Canvas can be set to produce helpful notifications for students that keep students apprised of calendar-linked activities and deadlines even when they’re away from the Canvas platform or app.  Before saying more about this feature, the most important thing we can point out is that students must activate the notification feature within their Canvas set up in order to receive and view the notifications you opt to send.

Why send notifications? Ben Wiggins, the U’s Program Director of Digital Arts, Sciences, & Humanities (DASH), says this about using Canvas for 3 years at another institution:

     What I’d always lead with when the semester started was a walk through of notifications.  Essentially, I’d say that I’m going to use Canvas to communicate with them and that Canvas will automatically send them other helpful reminders, too, so they need to have their notifications turned on to keep up with the course.  Students generally liked the notifications, and fact that Canvas now allows for push notifications on mobile devices is a bonus.
Notifications is a way for students to keep track of Canvas assignments, tasks, and deadlines when they are not logged into Canvas. The notifications meet them where they’re at–university email, personal email, smartphone–which is why I think it’s such a critical feature.

One additional, and important, note: When you update a Page in Canvas, you can select whether you’d like your students to be notified about this change. This can be a useful feature if you want students to be notified when you update a reading, post an answer key or otherwise make change to course content. Just take care to check that you’ve turned off notifications to students when you’re at the stage of making edits to a page!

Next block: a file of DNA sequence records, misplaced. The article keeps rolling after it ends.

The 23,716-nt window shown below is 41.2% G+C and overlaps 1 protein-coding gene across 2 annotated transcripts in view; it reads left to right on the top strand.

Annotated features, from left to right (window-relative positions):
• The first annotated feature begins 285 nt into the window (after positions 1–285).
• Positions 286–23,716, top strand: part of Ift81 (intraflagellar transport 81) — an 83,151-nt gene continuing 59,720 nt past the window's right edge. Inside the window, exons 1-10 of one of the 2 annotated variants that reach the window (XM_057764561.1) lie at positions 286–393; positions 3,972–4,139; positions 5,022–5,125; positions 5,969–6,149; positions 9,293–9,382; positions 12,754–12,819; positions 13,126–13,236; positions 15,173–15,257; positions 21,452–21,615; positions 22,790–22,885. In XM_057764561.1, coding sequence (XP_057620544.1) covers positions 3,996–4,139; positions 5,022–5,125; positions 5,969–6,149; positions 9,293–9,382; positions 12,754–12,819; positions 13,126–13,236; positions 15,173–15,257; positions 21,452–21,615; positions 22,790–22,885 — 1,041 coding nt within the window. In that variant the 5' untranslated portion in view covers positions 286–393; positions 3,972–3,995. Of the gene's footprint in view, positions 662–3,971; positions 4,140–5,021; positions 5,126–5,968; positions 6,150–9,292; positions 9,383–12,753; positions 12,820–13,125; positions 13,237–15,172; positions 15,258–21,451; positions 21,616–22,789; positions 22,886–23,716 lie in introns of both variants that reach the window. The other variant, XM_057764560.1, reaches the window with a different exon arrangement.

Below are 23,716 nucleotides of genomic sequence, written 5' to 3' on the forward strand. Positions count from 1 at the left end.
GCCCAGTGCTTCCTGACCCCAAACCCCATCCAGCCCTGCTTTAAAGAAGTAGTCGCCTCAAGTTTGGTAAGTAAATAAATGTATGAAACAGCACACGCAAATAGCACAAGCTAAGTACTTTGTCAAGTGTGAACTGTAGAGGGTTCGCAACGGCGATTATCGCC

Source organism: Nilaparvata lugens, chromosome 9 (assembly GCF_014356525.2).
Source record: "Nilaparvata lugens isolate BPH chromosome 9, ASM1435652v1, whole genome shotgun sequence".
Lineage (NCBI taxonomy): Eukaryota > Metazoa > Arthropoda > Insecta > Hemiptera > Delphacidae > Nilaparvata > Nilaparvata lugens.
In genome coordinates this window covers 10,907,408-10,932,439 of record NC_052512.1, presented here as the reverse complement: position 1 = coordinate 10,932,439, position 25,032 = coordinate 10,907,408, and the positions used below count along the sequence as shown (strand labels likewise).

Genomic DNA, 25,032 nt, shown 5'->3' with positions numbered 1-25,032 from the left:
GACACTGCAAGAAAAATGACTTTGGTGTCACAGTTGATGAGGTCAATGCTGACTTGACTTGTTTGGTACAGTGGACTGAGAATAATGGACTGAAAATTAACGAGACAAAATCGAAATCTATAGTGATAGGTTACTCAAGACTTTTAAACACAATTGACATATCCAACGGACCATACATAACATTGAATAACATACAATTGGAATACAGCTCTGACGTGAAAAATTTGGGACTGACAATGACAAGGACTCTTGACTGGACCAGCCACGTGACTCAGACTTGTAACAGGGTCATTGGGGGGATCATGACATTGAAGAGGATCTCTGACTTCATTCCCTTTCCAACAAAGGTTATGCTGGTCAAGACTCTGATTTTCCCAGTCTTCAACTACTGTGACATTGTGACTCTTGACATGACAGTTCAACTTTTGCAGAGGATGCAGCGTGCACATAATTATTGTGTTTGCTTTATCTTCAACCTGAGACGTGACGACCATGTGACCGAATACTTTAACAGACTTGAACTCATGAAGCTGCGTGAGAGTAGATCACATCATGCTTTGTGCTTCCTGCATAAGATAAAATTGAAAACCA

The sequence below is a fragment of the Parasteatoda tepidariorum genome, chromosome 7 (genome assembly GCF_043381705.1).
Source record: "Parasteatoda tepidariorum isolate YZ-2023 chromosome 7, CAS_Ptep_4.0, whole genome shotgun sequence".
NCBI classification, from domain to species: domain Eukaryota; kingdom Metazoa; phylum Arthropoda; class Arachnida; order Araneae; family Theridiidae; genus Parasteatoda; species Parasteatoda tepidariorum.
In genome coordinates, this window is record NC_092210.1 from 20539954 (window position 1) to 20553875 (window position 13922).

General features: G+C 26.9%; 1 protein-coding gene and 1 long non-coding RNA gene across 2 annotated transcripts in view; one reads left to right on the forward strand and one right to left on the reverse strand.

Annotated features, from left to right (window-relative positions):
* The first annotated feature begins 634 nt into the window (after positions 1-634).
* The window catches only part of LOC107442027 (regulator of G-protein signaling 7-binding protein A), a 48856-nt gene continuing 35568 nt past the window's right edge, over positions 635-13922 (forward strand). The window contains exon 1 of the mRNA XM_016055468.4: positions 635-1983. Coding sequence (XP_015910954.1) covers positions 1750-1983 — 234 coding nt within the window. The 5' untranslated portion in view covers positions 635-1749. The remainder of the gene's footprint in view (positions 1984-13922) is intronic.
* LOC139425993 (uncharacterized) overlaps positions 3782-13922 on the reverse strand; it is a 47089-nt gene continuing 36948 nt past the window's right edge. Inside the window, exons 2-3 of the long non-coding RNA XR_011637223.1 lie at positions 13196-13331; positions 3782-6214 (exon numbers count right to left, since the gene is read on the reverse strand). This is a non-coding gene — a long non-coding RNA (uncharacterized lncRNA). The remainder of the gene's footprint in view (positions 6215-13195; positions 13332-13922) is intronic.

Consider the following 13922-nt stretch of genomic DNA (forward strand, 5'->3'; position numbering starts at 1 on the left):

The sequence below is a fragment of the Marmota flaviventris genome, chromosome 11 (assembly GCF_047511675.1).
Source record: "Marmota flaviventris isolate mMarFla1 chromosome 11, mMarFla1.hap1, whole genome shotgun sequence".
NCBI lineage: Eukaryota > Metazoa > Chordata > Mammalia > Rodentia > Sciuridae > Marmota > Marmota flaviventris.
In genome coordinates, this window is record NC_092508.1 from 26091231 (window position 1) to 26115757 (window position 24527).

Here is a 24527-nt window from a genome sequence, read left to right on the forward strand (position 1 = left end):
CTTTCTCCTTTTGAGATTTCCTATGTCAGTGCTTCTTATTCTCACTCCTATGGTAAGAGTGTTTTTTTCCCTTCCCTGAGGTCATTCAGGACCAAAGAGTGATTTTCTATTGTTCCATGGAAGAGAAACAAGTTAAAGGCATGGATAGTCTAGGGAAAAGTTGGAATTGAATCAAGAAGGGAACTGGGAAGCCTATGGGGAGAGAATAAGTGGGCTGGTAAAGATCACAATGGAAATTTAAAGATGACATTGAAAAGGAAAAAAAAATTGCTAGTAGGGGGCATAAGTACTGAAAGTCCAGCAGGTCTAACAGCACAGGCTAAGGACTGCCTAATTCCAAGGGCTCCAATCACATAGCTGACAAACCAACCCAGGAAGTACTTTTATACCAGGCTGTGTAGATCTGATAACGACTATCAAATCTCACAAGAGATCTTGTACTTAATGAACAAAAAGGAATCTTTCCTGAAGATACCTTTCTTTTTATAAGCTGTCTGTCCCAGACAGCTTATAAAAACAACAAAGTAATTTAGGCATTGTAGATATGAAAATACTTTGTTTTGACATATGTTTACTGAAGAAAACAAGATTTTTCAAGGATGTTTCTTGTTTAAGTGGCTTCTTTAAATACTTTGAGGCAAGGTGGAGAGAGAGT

Set Requirements

If you are using Modules to organize your course content, you can also set requirements for the module which makes it possible to set activities students must complete or actions they must take before the module is considered complete. In setting requirements, the Module display will display a word or phrase to let students know whether the task is to, for example, view/read something, submit work, or reach a certain score in a quiz in order to move to a next stage, or to complete the module.

Decorative image that displays the Requirements view in Canvas.

Sequencing Large Assignments

Whether you are using Pages or Modules to guide students through your course, you can easily add links to assignment descriptions for upcoming large assignments. For example, if you have a paper due in Week 5 and in Week 2 you introduce that assignment to students and want them to read the assignment description, you can add a link to that assignment in Week 2. Another example might be that a formal report due during Week 7 that’s based on an interview due in Week 5; you want to link to the assignment instructions to remind students during Week 2 that they need to select an interviewee and list questions, and again during Week 5 to highlight the next stage of the assignment due at Week 7.

If you’re having students navigate your course via Pages, you can create a link to that assignment. If you’re using Modules, you can add the assignment to multiple Modules. All of these links will point to the same assignment description, submission page and gradebook item.

Decorative image that displays an assignment reminder in the Canvas module view.